Kitchen Intuition: Pickling all the things

Authored By aliceodea

I discussed quick cucumber pickles not long ago, but given that it continues to be too hot outside to play with cooked food, I recently decided to pickle even more stuff. Once I got started, out of curiosity I looked in to how many other things can be pickled in this stupidly simple manner-and it turns out that it’s pretty much just about anything. If you have something that grew out of the ground, it can probably be pickled.

Forget about all the intimidating stuff you may have seen about canning pickles. I’ve tried going through the elaborate hot-processing method, with all the equipment, sterilizing jars, exacting measurements and fussy instructions, and it’s a lot of work. And it’s kind of scary, too, because if you mess up, people could get sick. I’d rather leave that to the professionals. All I want to do is make delicious pickles from fresh food-and once they’re done, I just want to eat ’em. I don’t need to put them up on a shelf somewhere.

Making quick pickles, on the other hand, is a great entry-level food prep that anyone, no matter their level of cooking experience, can do for fun and experimentation. If you have a jar, vinegar and salt, you can turn whatever you want into pickles. Since this method of processing uses refrigeration-not chemistry-to keep the food safe, it’s an area where even beginners can play. If you’ve got kids who are old enough to chop food, this is something they can do with very little assistance.

After I’d been playing around for a bit, I opened up a social media feed somewhere and there was an article from Lucky Peach about how you can easily and simply pickle all the produce. It was a timely confirmation that the methods I was using were sound-and that I’m not the only one obsessed with refrigerator pickles at the moment.

Note that although a lot of recipes (including the one from Lucky Peach) call for sugar in the brine, it’s not necessary for food safety. It’s just there for flavor. My policy has been to make a small amount without sugar and see how it comes out. So far, I’ve liked all the results. It’s surprising to find out how much natural sweetness is already there-cucumbers definitely need no help in that department, but even some root vegetables, like carrots and beets, have a sweetness that really comes through once they’ve been sitting in brine for a while.

Use whatever kind of vinegar you want or a blend to make things interesting. The vinegar acts as a preservative, gives the pickles flavor, and depending on the variety you use, can also add color. Salt also enhances flavor and can improve the texture of the pickles. The smaller the pieces of fruits or vegetables you use, the faster they will be ready to enjoy. Shredding, thinly slicing or chopping into smaller cubes will speed the process along.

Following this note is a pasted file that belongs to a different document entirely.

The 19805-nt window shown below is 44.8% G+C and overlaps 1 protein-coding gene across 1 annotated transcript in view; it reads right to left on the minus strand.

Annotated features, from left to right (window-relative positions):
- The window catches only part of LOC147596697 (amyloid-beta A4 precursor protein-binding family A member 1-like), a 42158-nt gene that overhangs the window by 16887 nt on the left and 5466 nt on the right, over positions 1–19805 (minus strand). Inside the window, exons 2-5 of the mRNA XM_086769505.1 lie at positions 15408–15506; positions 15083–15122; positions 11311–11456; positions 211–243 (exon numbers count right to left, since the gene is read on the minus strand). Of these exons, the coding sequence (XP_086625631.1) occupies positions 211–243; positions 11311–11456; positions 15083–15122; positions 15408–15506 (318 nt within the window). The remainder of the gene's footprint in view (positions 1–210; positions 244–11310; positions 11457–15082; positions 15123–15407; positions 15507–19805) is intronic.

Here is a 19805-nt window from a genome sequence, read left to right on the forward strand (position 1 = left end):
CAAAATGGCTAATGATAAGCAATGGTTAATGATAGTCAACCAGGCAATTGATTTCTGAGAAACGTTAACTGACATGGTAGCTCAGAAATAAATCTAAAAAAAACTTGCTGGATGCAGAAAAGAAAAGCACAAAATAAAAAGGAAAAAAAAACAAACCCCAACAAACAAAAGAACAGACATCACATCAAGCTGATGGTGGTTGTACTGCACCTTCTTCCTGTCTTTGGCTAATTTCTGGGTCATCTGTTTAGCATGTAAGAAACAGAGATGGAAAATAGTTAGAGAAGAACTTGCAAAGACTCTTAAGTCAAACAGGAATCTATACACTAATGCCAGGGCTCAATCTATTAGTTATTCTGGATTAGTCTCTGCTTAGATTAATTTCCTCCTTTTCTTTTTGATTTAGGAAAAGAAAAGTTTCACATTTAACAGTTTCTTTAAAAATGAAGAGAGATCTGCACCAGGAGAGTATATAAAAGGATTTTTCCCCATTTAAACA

If you would feel more comfortable working from a recipe, there are plenty available online, and they can be followed closely or used as a general guide. When searching, it helps to use the phrase “quick pickled” to avoid getting results that include hot-processed or pressure-cooked instructions (for example, “quick pickled chanterelles“).

Just a few things to consider pickling, besides mushrooms and cucumbers, are fruits such as green apples, pears, watermelon rind, lemons, mango or papaya; roots like daikons, turnips, carrots, shallots, beets, celery root, onions or pearl onions; and vegetables like sprouts, cabbage, cauliflower, long beans, string beans, fennel, bok choy, asparagus, Brussels sprouts, celery, green tomatoes, zucchini, okra, snap or snow peas, or hot or bell peppers.

Other flavors you might want to add to the mix include lemon rind, onion slices, garlic, dried chiles, fresh jalapeƱos or horseradish root; spices like peppercorns, cloves, fresh dill, fennel, allspice berries, thyme, bay leaf, anise, ginger root, cinnamon sticks or red pepper flakes; and seeds such as cumin, celery, mustard, caraway and coriander.

This is so quick and easy, there’s no reason not to start a new batch as soon as you see the current one is getting low. Once my cucumber pickles run out, I’ll have some pickled beets ready to go, and after that, I’ll chop up something else and throw it in a jar with some vinegar. Or I might stuff multiple things into a batch, because that’s allowed, too. Give it a try, and happy pickling!

Alice O’Dea has lived in Chattanooga for over 20 years, but was raised among the mucks and dairy farms in rural western New York. She didn’t really learn to cook until midlife. When she’s not puttering around in the kitchen, she enjoys running, cycling, traveling, photography and trying to get food to grow in the backyard of her Highland Park home. You can email her with questions, suggestions or comments at [email protected]. The opinions expressed in this column belong solely to the author, not or its employees.